A member of the Permanent Delegation of the Czech Republic to NATO ‘fell from his bicycle’ and died due to suffered injuries.
A member of the Permanent Delegation of the Czech Republic to NATO has died in Brussels, spokesman for the General Staff of the Czech Republic, Ian Schultz, told reporters in Prague on Wednesday. Schultz did not call a name of the dead official, and just marked him with initials of his name and the rank.
“The investigation revealed that there was an accident, other persons’ guilt is not assumed,” Schultz said.
The deceased member of the Czech Delegation fell off his bicycle during a walk in his spare time and suffered serious head injuries on last Thursday. After this, the major was transported to a hospital; doctors were fighting for his life during several days, but could not save him. In the near future, the deceased’s body will be delivered to the Czech Republic.
There is an opinion that the member of the Czech military intelligence was eliminated as a witness to financial fraud within the alliance.
The UK is under a dictatorship which cannot be removed democratically. The people support Mi6’s quest to dominant not only ethnic-Europeans, but also everyone else on the planet. Mi6 is only kept alive because of SAS fanatical dedication to Mi6’s money and collage they pay them off with. So taking out SAS rids the world of this massive terrorist organisation. https://uploads.disquscdn.com/images/4bf26834963b599f88f74eac2343526254cd3842a8b3b9f9dfa26cb254051e01.jpg
I don’t disagree with you on the British Empire’s goals and general perfidy, but you misunderstand their organisational structure. MI6, officially known as the SIS, is a larger organisation than the entirety of the 22nd SAS and it’s TA battalions, 21st and 23rd SAS and the SBS put together. Even at full strength, 22nd SAS fields around 250-260 combatants. However, due to the difficulty of the selection course, and increasingly, due to the attractiveness of better paying PMC work, and even because of misgivings about the nature of British government operations by members of the Regiment, it is hardly ever at full strength, and is constantly drafting people from the two TA battalions just to keep operational. The TA battalions, who generally don’t deploy, have an even harder time maintaining authorised strength, due to the even greater difficulty of getting part-time soldiers through the selection course. SBS, which does similar missions, is no bigger than the SAS, and has similar problems with strength, though it’s a bit easier for graduates of the rigorous Royal Marine Commando Course to pass SBS selection, than it is for British Army personnel to pass SAS selection. So, with less than 500 regular troops between SAS and SBS, they really couldn’t engage in the vast scope of operations you often suggest even if they were tasked with such.
However, British Special Forces aren’t tasked with such. MI6 does espionage and subversion on it’s own, primarily through locally recruited (non-British) agents, run by MI6 handlers. Occasionally, MI6 and MI5 call in SAS teams to do direct-action/assassination type stuff that the agents are nowhere near as qualified for, such as when they used to ambush IRA ASUs back when the Provisional IRA was active, but they generally do not try to drag soldiers into anything that doesn’t directly pertain to their military abilities, and if they did try, UKSF HQ would probably refuse the request.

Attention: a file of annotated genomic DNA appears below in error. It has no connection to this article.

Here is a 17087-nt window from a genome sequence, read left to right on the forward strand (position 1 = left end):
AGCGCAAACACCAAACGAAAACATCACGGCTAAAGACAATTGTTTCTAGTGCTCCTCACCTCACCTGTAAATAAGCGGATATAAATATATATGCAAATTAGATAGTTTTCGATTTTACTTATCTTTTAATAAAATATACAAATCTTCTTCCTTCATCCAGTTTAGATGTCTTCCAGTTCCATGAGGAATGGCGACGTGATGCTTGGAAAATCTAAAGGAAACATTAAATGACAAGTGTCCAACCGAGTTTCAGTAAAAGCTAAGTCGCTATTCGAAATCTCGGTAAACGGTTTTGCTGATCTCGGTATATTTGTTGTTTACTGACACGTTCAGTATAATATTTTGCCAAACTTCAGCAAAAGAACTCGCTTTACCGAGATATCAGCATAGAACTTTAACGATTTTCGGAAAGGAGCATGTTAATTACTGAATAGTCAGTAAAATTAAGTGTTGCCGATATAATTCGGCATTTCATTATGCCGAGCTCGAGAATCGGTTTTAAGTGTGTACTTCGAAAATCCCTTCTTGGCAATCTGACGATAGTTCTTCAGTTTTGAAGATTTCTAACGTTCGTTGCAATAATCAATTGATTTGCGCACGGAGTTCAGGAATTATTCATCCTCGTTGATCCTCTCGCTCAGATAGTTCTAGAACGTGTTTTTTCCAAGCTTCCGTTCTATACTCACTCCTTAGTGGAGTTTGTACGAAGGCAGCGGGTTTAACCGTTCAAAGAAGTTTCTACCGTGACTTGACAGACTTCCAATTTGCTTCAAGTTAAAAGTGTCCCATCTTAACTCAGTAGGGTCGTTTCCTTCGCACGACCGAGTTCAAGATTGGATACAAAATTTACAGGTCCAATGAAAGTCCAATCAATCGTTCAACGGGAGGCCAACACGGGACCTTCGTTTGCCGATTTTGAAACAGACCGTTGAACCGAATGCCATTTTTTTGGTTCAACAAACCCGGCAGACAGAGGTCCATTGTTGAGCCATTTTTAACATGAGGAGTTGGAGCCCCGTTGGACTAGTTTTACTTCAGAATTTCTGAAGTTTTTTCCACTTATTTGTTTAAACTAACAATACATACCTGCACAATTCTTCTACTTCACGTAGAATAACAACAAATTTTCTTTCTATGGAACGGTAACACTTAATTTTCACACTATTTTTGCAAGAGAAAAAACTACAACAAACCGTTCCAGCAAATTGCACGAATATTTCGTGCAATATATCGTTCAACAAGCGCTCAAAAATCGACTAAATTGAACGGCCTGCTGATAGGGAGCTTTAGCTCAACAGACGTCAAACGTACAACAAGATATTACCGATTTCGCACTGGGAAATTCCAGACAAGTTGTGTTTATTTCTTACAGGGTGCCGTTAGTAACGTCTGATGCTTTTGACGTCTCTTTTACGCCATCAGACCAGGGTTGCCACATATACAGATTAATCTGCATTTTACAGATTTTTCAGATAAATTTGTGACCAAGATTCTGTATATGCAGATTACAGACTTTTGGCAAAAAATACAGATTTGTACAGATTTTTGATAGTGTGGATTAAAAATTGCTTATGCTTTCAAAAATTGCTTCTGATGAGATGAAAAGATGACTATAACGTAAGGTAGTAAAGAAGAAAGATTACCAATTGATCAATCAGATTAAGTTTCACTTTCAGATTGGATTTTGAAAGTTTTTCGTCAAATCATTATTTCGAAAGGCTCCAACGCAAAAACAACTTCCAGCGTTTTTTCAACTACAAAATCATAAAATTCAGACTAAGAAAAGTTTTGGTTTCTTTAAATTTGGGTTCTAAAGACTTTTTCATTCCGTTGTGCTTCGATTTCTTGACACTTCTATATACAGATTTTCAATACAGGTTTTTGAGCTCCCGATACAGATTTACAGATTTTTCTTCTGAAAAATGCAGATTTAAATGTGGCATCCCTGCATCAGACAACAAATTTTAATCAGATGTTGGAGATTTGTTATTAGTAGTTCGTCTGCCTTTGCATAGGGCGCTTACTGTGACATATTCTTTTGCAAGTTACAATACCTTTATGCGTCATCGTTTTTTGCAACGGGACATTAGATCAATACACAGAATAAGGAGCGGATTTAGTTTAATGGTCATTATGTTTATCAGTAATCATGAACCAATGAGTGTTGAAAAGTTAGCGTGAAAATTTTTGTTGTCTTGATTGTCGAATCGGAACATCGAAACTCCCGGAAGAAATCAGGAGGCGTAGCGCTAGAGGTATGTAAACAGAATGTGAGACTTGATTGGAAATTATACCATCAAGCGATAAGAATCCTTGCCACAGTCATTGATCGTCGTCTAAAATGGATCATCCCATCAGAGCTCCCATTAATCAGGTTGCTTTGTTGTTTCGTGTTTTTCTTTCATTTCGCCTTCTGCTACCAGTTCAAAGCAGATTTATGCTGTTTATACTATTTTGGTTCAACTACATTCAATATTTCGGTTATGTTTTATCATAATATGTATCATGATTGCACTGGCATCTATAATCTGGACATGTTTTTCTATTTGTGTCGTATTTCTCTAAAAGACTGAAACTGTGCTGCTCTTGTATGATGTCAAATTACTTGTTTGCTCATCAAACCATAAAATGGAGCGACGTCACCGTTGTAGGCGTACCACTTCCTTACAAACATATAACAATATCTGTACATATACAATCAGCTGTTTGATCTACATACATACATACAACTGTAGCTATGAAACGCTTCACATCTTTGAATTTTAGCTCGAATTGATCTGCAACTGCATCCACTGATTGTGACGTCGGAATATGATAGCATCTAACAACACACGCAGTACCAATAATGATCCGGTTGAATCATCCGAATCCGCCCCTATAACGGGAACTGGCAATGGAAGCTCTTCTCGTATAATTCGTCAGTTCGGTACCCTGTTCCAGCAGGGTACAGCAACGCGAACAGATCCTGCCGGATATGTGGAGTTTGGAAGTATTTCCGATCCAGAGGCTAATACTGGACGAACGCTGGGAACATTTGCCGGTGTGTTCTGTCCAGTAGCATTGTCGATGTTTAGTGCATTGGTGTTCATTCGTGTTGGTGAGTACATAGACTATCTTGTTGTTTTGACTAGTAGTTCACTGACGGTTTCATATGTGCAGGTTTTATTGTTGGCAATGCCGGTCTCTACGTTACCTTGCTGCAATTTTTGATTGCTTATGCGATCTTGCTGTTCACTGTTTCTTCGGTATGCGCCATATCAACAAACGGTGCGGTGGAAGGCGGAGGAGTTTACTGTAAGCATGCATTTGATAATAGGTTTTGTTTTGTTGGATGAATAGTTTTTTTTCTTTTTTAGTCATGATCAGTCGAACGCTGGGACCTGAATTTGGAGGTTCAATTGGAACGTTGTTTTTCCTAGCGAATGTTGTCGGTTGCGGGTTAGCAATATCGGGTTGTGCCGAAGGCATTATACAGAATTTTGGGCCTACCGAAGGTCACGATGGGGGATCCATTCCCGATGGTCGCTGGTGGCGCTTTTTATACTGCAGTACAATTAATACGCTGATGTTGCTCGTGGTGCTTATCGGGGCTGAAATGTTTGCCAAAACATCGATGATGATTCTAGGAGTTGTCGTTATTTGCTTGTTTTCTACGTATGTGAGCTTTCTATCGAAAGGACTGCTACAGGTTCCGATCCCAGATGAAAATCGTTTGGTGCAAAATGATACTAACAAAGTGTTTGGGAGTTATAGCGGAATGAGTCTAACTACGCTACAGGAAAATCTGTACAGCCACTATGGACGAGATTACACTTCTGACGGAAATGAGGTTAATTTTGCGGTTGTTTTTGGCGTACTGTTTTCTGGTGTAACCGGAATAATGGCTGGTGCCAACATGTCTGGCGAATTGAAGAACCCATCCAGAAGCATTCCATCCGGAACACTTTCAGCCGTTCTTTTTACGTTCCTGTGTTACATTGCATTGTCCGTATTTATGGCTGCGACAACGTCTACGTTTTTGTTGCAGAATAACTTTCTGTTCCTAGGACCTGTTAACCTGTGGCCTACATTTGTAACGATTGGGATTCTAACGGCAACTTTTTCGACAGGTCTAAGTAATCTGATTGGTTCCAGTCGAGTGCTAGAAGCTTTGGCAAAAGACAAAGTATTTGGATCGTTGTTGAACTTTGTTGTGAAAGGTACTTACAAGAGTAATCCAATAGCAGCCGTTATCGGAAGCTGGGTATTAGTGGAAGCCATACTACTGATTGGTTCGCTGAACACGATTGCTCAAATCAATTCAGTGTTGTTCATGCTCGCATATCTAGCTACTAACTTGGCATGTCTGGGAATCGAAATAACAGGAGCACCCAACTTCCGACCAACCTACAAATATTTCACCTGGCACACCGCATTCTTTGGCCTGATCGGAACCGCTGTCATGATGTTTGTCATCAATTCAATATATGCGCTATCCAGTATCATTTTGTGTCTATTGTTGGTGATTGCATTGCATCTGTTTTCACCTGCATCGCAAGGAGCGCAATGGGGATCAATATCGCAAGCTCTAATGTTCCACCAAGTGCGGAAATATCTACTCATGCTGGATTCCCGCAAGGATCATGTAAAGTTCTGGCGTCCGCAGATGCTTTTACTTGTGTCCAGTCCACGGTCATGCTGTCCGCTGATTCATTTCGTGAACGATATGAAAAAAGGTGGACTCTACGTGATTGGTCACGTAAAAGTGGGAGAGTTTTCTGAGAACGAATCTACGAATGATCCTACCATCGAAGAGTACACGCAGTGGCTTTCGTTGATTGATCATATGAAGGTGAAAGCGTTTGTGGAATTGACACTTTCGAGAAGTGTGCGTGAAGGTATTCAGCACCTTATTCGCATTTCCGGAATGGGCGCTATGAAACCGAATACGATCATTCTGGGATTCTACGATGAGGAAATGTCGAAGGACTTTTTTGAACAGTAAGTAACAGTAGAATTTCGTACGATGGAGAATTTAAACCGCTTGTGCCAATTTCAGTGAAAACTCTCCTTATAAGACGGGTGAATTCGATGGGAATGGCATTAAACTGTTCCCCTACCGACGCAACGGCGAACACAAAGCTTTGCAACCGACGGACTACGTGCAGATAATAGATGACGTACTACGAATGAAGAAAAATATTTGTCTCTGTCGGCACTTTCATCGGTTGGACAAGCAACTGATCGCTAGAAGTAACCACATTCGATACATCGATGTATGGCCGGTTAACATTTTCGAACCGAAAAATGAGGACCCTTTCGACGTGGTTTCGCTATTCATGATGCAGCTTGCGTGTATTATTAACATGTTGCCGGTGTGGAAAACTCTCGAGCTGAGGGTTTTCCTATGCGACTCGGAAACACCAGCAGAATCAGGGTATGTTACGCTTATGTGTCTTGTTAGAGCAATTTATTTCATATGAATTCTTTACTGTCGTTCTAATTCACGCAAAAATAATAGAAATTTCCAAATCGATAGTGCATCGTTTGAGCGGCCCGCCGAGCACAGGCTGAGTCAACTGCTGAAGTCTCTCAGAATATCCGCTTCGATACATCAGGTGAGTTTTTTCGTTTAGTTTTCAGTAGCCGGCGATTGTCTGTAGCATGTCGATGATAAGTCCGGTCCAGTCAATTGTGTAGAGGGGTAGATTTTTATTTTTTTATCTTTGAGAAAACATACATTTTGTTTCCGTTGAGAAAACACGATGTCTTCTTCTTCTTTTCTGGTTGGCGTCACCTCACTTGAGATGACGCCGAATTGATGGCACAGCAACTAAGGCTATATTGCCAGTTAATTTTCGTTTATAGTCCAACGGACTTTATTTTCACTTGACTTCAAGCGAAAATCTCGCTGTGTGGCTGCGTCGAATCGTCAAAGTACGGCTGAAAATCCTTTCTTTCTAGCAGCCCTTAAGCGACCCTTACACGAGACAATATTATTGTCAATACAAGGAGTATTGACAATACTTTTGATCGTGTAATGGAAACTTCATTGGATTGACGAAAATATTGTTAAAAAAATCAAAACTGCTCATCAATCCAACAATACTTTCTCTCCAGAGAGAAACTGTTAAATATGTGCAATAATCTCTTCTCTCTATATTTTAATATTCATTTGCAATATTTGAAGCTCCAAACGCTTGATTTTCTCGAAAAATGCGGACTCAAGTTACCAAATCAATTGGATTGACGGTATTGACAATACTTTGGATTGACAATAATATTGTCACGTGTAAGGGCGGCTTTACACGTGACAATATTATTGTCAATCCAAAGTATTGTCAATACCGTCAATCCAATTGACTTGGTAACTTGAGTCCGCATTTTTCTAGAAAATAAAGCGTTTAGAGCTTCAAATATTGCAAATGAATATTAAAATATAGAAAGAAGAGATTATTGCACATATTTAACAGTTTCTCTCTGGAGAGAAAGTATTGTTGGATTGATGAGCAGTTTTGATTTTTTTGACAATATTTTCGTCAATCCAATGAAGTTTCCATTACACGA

The SAS may train some of the Syrian terrorists, because that is a straightforward military training mission, but they don’t go in and take over countries and do infiltration and subversion work. It’s not what they train for, it’s not their assigned role in the force structure, and most of them are temperamentally disinclined to do such. Even most of the military reconnaissance tasks they used to perform have been given to the newer Special Reconnaissance Regiment so they can focus on direct action, organising guerilla forces and so on. Like special operations soldiers around the world, most of them are relatively simple soldiers (not stupid; the tactical demands of their role require an above average intelligence), patriotic adrenaline junkies who enjoy the challenge of their job, and think of themselves as good guys.
Believe me, nobody in the British government wants to try dragging them into real spy work. Half of them would probably resign. As it stands, they have had a number of highly decorated soldiers leave the Regiment because of misgivings about what they’d seen doing their purely military work in Iraq, Afghanistan, etc. These guys want a ‘bad guy’ with a weapon they can kill. They don’t want to pretend to be your friend, they don’t want to chat you up for your secrets, they don’t want to sell you anything, they don’t want to dig up your secrets to blackmail you. Most of them can’t even stand those kind of people, much less want to be one. MI5 and MI6 recruit more morally malleable, ambitious, younger people out of university (and they prefer university graduates by far). They are a whole different social demographic than the much less materialistic, less social, 30-somethings of the Regiment, most of whom only go to university, if at all, after they get out of the service.
Also, MI6 does not fund the SAS. MI6 has it’s own direct funding, while the SAS gets it’s money from the Ministry of Defence, through the UKSF command. And, the British military doesn’t typically give out college money post-service. That’s an American thing. The British military prefers that you get any specialist university education before or at the very start of your service, long before you’d be qualified to even apply for, much less be ready for SAS selection. And, they do that for specific technical fields where they think it’s useful. Most SAS people are ex-Parachute Regiment, with some other infantry and engineers in the mix. Not the type of jobs you go to university for.